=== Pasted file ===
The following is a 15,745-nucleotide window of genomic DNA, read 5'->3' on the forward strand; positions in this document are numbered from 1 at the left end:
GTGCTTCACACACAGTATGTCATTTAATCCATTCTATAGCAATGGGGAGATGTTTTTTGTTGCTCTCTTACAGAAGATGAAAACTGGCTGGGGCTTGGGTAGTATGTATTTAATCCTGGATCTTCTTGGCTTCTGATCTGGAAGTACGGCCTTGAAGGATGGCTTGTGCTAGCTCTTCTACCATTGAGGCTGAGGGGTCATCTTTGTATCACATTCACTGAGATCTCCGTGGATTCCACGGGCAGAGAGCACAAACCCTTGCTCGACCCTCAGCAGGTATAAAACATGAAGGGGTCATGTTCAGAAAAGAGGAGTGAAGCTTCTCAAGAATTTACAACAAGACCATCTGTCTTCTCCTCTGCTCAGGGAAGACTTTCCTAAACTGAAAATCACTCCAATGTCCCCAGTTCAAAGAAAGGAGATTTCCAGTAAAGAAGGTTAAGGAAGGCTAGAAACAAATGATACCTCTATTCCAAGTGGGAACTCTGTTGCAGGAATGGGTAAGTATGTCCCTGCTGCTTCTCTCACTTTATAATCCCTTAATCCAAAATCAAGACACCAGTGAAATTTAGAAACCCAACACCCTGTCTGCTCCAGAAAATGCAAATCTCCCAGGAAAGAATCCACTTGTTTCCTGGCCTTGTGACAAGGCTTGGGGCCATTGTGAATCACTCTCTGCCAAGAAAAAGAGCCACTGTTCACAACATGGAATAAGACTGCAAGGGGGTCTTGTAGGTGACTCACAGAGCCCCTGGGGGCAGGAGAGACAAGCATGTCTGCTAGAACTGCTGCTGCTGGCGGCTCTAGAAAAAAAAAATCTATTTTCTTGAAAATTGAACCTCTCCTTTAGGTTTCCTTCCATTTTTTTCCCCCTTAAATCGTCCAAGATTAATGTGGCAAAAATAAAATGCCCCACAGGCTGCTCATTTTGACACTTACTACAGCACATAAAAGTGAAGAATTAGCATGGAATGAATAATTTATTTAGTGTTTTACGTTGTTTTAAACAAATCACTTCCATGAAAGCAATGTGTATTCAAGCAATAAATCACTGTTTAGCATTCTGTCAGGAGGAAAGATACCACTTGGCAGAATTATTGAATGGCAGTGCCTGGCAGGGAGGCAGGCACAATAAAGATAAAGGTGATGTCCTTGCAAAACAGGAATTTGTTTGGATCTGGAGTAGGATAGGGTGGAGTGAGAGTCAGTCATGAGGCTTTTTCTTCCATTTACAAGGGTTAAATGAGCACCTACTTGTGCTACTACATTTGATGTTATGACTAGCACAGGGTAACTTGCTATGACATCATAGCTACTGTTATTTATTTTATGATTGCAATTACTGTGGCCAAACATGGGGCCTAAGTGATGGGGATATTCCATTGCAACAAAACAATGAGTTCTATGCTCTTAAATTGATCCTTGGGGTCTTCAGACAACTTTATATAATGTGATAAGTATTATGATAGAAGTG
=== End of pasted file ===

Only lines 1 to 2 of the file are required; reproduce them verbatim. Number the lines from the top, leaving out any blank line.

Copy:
The following is a 15,745-nucleotide window of genomic DNA, read 5'->3' on the forward strand; positions in this document are numbered from 1 at the left end:
GTGCTTCACACACAGTATGTCATTTAATCCATTCTATAGCAATGGGGAGATGTTTTTTGTTGCTCTCTTACAGAAGATGAAAACTGGCTGGGGCTTGGGTAGTATGTATTTAATCCTGGATCTTCTTGGCTTCTGATCTGGAAGTACGGCCTTGAAGGATGGCTTGTGCTAGCTCTTCTACCATTGAGGCTGAGGGGTCATCTTTGTATCACATTCACTGAGATCTCCGTGGATTCCACGGGCAGAGAGCACAAACCCTTGCTCGACCCTCAGCAGGTATAAAACATGAAGGGGTCATGTTCAGAAAAGAGGAGTGAAGCTTCTCAAGAATTTACAACAAGACCATCTGTCTTCTCCTCTGCTCAGGGAAGACTTTCCTAAACTGAAAATCACTCCAATGTCCCCAGTTCAAAGAAAGGAGATTTCCAGTAAAGAAGGTTAAGGAAGGCTAGAAACAAATGATACCTCTATTCCAAGTGGGAACTCTGTTGCAGGAATGGGTAAGTATGTCCCTGCTGCTTCTCTCACTTTATAATCCCTTAATCCAAAATCAAGACACCAGTGAAATTTAGAAACCCAACACCCTGTCTGCTCCAGAAAATGCAAATCTCCCAGGAAAGAATCCACTTGTTTCCTGGCCTTGTGACAAGGCTTGGGGCCATTGTGAATCACTCTCTGCCAAGAAAAAGAGCCACTGTTCACAACATGGAATAAGACTGCAAGGGGGTCTTGTAGGTGACTCACAGAGCCCCTGGGGGCAGGAGAGACAAGCATGTCTGCTAGAACTGCTGCTGCTGGCGGCTCTAGAAAAAAAAAATCTATTTTCTTGAAAATTGAACCTCTCCTTTAGGTTTCCTTCCATTTTTTTCCCCCTTAAATCGTCCAAGATTAATGTGGCAAAAATAAAATGCCCCACAGGCTGCTCATTTTGACACTTACTACAGCACATAAAAGTGAAGAATTAGCATGGAATGAATAATTTATTTAGTGTTTTACGTTGTTTTAAACAAATCACTTCCATGAAAGCAATGTGTATTCAAGCAATAAATCACTGTTTAGCATTCTGTCAGGAGGAAAGATACCACTTGGCAGAATTATTGAATGGCAGTGCCTGGCAGGGAGGCAGGCACAATAAAGATAAAGGTGATGTCCTTGCAAAACAGGAATTTGTTTGGATCTGGAGTAGGATAGGGTGGAGTGAGAGTCAGTCATGAGGCTTTTTCTTCCATTTACAAGGGTTAAATGAGCACCTACTTGTGCTACTACATTTGATGTTATGACTAGCACAGGGTAACTTGCTATGACATCATAGCTACTGTTATTTATTTTATGATTGCAATTACTGTGGCCAAACATGGGGCCTAAGTGATGGGGATATTCCATTGCAACAAAACAATGAGTTCTATGCTCTTAAATTGATCCTTGGGGTCTTCAGACAACTTTATATAATGTGATAAGTATTATGATAGAAGTG